A lot of northerners, including some very enlightened People, saw the rivalry between Obasanjo and Atiku only in terms of a southerner fighting a northerner and they felt a natural inclination to line up behind Atiku in that epic tribal war, as they saw it. All explanations that these two people were birds of the same feather and they have conspired against Nigerians for seven years and only fell apart because of a contest for power, fell on deaf ears.

Nigerians always campaign for the freeing of their tribesmen who are in trouble with the law without any regard to whatever offense the person has committed. Accordingly, the Yoruba (including a Nobel laureate) campaigned for the release of OPC leader Gani Adams from jail not minding the fact that he was involved in many violent acts. The Igbo insist that MASSOB leader Ralph Uwazuruike must be released from detention even though he campaigned for the dismemberment of the country; something that even the most democratic countries in the world would not tolerate. But being an Igbo they have to stand up for him. The northerners on the other hand, campaign for the release of Hamza Al-Mustapha and company. Every tribe simply campaigns for its own, rightly or wrongly. Tribalism is often used to thwart the judicial process. What is purely a criminal offense is deliberately and mischievously given a political or tribal coloration to get the culprit off the hook.

The appointment of the then Acting Inspector General of Police is another case in point. The Igbo caused an uproar based on their claim that an Igbo man has been sidelined, only for us to hear later that the man who was appointed (Okiro) was also of Igbo origin! Around the same time the Acting IG was appointed, a relatively young Igbo man was appointed to head the Federal Road Safety Commission and Igbo men were still heading the Immigration Service and Central Bank, and Igbo women were heading NAFDAC and Bureau for Public Enterprises and lately, the Federal Civil Service. In spite of all this, prominent Igbo journalists and commentators were alleging marginalization. The failed warlord Late Odumegwu Ojukwu even made a renewed call for self-determination.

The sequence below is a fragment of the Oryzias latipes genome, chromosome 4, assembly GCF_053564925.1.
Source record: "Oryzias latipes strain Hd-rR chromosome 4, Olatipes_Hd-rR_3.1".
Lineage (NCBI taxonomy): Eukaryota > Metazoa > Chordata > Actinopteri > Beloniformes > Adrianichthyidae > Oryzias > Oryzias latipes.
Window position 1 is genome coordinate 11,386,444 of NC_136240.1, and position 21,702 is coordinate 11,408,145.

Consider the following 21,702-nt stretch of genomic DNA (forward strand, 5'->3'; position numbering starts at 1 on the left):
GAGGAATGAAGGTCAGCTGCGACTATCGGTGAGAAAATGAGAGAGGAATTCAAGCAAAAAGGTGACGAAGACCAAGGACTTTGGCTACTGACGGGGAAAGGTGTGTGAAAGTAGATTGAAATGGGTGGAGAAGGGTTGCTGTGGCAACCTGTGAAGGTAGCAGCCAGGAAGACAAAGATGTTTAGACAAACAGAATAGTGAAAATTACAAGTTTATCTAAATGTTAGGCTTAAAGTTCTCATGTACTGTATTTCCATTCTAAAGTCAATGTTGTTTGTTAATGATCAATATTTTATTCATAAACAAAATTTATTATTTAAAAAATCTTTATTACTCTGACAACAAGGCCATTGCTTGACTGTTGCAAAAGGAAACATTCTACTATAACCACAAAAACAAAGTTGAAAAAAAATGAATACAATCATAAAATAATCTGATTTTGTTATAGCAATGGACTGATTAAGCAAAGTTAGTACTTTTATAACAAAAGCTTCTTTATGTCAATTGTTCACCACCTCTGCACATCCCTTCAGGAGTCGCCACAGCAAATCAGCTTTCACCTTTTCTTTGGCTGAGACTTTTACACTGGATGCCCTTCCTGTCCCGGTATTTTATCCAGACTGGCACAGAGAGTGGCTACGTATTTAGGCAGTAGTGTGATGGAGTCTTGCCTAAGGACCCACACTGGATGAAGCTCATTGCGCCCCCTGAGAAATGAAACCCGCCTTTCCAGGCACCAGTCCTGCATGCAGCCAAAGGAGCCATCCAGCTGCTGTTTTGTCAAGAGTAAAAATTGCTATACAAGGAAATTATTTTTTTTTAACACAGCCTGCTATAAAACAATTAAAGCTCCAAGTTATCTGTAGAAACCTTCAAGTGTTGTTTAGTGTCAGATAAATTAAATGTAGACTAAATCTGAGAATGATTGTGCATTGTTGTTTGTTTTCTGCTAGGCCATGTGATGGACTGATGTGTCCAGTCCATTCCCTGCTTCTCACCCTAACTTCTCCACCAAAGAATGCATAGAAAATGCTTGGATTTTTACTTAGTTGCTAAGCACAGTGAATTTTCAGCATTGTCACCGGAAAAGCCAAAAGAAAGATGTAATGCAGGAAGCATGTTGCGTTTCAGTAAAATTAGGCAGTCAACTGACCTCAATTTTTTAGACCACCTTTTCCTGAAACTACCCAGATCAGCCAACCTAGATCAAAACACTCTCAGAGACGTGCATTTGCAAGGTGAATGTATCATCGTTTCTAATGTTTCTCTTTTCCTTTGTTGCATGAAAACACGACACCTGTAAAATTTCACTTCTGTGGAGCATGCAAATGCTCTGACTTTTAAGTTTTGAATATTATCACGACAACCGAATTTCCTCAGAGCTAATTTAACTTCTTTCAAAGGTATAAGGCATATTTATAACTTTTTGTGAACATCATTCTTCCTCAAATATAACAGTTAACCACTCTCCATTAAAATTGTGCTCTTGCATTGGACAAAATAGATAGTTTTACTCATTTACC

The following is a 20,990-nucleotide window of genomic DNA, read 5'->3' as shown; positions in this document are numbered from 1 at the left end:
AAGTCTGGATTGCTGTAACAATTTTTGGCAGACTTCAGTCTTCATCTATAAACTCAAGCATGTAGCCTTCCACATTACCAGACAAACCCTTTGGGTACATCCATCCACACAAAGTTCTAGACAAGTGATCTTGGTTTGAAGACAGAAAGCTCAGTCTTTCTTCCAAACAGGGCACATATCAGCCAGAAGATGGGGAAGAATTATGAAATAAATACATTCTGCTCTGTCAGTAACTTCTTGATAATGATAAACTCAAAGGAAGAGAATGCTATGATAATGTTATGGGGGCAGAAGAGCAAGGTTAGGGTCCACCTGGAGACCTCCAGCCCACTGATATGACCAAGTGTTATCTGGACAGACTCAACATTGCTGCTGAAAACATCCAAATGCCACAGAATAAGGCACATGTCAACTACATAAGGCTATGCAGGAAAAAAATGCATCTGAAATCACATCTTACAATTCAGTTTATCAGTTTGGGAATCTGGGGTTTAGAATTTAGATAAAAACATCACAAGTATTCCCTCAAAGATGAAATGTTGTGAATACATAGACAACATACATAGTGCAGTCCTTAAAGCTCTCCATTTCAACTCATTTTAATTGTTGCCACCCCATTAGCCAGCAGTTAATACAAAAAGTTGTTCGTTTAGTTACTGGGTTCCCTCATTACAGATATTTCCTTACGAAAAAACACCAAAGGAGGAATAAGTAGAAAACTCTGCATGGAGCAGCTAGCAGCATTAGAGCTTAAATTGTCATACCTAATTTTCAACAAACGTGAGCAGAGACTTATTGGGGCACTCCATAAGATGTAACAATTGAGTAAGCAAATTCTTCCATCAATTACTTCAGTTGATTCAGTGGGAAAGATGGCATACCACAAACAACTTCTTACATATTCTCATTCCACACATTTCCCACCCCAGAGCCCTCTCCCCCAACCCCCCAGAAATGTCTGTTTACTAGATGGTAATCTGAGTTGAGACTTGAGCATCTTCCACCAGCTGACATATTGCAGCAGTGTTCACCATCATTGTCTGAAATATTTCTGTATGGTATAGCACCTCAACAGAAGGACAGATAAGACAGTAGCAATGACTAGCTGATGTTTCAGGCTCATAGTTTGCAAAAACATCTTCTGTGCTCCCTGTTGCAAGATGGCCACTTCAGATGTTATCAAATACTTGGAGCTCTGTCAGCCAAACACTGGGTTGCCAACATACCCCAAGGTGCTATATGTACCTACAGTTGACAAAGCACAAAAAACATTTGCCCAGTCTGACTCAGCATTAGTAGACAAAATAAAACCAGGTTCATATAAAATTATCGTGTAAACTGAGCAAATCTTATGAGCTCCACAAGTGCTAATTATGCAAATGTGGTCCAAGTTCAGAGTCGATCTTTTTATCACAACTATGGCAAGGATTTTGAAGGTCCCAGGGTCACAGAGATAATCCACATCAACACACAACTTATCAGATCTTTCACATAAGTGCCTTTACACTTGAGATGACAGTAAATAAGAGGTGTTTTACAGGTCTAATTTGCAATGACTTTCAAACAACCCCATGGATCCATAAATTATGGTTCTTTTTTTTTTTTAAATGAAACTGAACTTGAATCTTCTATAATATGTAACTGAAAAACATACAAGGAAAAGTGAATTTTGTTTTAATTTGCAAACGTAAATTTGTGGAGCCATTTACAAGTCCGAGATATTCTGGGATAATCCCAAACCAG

Finally i want to say that The tragedy with the Nigerian situation is that it is the highly educated people, those who really should know better, that propagate tribalism. Highly rated newspaper journalists write articles defending their tribal interests and running down other groups. A lot of them write that they don’t even believe in Nigeria. They refer to their own tribes in lofty and bombastic terms, calling them ‘races’ or ‘ethnic nationalities’. Grandiose terms like ‘Yoruba race’ and ‘Ijaw ethnic nationality’ are commonplace these days and are uttered by professors, PhD holders, retired judges, so-called elder statesmen and prominent journalists. I have always had this tot that there would be a bloody revolution in Nigeria someday,but over the last 3 years my thinking has changed and i have come to realize that we have a revolution of the Mind,this starts with YOU,MYSELF AND OUR VARIOUS FAMILIES…..

Let’s Join Hands together and make Nigeria Great!!!

Presented by OLULODUN “AFRICA” AYO at the Grand Finale of Youth Affairs 2013.